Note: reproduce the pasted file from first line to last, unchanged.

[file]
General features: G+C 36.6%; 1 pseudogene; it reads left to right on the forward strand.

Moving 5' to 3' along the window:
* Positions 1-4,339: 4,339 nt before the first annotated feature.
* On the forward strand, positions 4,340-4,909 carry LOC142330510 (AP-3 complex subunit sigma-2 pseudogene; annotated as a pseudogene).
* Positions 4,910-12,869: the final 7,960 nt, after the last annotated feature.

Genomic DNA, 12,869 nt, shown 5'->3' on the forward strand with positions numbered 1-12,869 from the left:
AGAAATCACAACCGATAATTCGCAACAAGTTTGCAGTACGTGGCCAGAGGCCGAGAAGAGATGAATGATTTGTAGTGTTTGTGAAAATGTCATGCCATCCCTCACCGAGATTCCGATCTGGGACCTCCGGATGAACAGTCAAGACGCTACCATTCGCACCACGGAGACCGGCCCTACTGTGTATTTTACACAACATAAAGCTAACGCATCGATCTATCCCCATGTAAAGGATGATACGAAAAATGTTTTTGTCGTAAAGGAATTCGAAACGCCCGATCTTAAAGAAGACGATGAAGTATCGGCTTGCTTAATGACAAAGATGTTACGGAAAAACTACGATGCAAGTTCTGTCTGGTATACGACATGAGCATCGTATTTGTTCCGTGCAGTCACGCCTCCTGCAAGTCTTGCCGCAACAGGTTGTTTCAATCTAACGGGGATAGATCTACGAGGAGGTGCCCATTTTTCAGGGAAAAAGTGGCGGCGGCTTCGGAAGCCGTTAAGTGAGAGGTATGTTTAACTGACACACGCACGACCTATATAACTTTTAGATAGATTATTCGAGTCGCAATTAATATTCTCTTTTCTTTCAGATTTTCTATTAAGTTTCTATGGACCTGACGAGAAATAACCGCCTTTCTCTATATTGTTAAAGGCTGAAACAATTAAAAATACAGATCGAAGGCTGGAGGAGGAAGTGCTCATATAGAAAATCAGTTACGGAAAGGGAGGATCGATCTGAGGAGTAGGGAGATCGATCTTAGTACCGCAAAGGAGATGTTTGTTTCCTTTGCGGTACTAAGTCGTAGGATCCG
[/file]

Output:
General features: G+C 36.6%; 1 pseudogene; it reads left to right on the forward strand.

Moving 5' to 3' along the window:
* Positions 1-4,339: 4,339 nt before the first annotated feature.
* On the forward strand, positions 4,340-4,909 carry LOC142330510 (AP-3 complex subunit sigma-2 pseudogene; annotated as a pseudogene).
* Positions 4,910-12,869: the final 7,960 nt, after the last annotated feature.

Genomic DNA, 12,869 nt, shown 5'->3' on the forward strand with positions numbered 1-12,869 from the left:
AGAAATCACAACCGATAATTCGCAACAAGTTTGCAGTACGTGGCCAGAGGCCGAGAAGAGATGAATGATTTGTAGTGTTTGTGAAAATGTCATGCCATCCCTCACCGAGATTCCGATCTGGGACCTCCGGATGAACAGTCAAGACGCTACCATTCGCACCACGGAGACCGGCCCTACTGTGTATTTTACACAACATAAAGCTAACGCATCGATCTATCCCCATGTAAAGGATGATACGAAAAATGTTTTTGTCGTAAAGGAATTCGAAACGCCCGATCTTAAAGAAGACGATGAAGTATCGGCTTGCTTAATGACAAAGATGTTACGGAAAAACTACGATGCAAGTTCTGTCTGGTATACGACATGAGCATCGTATTTGTTCCGTGCAGTCACGCCTCCTGCAAGTCTTGCCGCAACAGGTTGTTTCAATCTAACGGGGATAGATCTACGAGGAGGTGCCCATTTTTCAGGGAAAAAGTGGCGGCGGCTTCGGAAGCCGTTAAGTGAGAGGTATGTTTAACTGACACACGCACGACCTATATAACTTTTAGATAGATTATTCGAGTCGCAATTAATATTCTCTTTTCTTTCAGATTTTCTATTAAGTTTCTATGGACCTGACGAGAAATAACCGCCTTTCTCTATATTGTTAAAGGCTGAAACAATTAAAAATACAGATCGAAGGCTGGAGGAGGAAGTGCTCATATAGAAAATCAGTTACGGAAAGGGAGGATCGATCTGAGGAGTAGGGAGATCGATCTTAGTACCGCAAAGGAGATGTTTGTTTCCTTTGCGGTACTAAGTCGTAGGATCCG